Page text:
I know we're a little bit far on into 2008 for a year-end recap from 2007, but I try to crunch the numbers on the reading log every year, and I don't want to skip 2007 just because I was so busy for the first few weeks of the New Year.
So. Total number of books I read last year: 58! That's up a comfortable 16 from last year, and only two shy of my high-water mark (60 books in 2004).
Novels / novellas: 16 (up seven from last year). Highlights: Honestly? Probably fantasy stuff like the Harry Potter series, which I read all in a row, and Philip Pullman's Amber Spyglass. Of the science fiction I read this year, Charles Stross' Accelerando was the standout, beating out SF-esque books with greater literary aspirations like Cormac McCarthy's The Road or William Gibson's Pattern Recognition. Both of those were fine books, but Accelerando was ultimately more impressive.
Books on film / film criticism: 11 (+11). Highlight: Martha Nochimson's offbeat feminist read on Lynch, The Passion of David Lynch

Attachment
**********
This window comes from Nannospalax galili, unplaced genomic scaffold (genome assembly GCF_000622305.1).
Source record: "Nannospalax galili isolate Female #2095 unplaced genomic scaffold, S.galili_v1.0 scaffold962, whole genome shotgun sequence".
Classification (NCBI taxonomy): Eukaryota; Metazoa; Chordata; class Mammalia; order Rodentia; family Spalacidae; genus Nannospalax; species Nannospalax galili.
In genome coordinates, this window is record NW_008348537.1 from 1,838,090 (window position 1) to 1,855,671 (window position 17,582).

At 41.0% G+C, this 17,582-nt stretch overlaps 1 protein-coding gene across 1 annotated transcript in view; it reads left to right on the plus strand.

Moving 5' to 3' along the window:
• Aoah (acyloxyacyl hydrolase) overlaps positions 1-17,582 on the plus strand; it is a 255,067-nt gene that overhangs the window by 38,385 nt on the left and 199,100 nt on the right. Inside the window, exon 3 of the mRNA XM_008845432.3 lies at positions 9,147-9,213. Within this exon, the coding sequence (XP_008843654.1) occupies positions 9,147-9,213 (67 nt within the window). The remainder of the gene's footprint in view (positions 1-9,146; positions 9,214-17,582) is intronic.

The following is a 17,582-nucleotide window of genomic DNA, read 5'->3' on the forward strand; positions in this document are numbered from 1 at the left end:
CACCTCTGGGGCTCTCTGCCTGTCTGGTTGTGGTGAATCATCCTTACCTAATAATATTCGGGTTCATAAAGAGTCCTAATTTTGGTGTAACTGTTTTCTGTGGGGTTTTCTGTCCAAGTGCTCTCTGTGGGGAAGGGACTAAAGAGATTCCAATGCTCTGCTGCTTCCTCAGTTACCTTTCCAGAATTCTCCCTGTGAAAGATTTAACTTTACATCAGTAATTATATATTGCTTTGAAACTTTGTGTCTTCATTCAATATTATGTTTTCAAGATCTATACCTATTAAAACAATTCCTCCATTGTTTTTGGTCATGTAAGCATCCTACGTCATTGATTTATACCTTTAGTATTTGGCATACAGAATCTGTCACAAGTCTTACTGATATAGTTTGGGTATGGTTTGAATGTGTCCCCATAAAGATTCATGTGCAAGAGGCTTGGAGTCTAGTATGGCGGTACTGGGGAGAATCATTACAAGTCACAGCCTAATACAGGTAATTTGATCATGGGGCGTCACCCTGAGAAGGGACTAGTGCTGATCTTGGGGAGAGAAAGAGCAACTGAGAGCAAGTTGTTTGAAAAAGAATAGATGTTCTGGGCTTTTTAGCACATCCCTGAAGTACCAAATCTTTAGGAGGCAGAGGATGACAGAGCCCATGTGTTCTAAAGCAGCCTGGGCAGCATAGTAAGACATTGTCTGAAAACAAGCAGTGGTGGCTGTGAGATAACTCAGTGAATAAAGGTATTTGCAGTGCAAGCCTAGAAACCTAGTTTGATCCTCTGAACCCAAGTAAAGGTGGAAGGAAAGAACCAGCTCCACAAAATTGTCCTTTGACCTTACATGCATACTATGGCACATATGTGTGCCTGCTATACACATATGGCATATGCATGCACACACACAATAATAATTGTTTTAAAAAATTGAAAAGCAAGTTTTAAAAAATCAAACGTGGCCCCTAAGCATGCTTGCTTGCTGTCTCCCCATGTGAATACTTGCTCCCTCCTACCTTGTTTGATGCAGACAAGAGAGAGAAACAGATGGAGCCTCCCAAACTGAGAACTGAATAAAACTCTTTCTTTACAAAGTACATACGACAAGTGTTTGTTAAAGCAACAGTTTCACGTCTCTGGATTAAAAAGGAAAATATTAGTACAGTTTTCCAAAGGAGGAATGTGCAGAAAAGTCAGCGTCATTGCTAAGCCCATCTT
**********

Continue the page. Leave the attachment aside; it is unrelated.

Essays / memoirs: 5 (+2) Highlight: the first three volumes of the Grand Piano collective autobiography project, written by an all-star team of Language poets. I claim them as a highlight, although by the time I got to the third volume they were depressing me deeply: hearing people reflect back upon about the formation of their intellectual / creative community really fostered an indelible awareness of certain absences in my own life
Books on video games or game studies: 4 (+4; counting Henry Jenkins' Fans, Bloggers, and Gamers, which is only marginally about video games). Highlight: I was deeply engaged by all four of these books, but the one of them that was most important for my own thinking on games and narrative was Jesper Juul's lucid and insightful Half-Real: Video Games between Real Rules and Fictional Worlds, the best book I read all year
Assorted nonfiction and polemics: 7 Highlight: Deborah Tannen's You Just Don't Understand!: Women and Men in Conversation
Authors I read in 2007 who have written at least one book I read prior to 2007: 8 (Philip K. Dick, Paul Pope, Rick Veitch, Ursula K. LeGuin, Philip Pullman, Edward Tufte, William Gibson, Samuel Delany. Aside from Edward Tufte and maybe Rick Veitch, every one of them writes primarily in the field of science fiction or fantasy. Interesting.)
Trends: big leaps in reading about film and video games, two categories not even really on the radar in years past. Novels and poetry remained an important part of my reading, although I didn't read a single short story collection this year. Hmm.
What did you read last year that you enjoyed?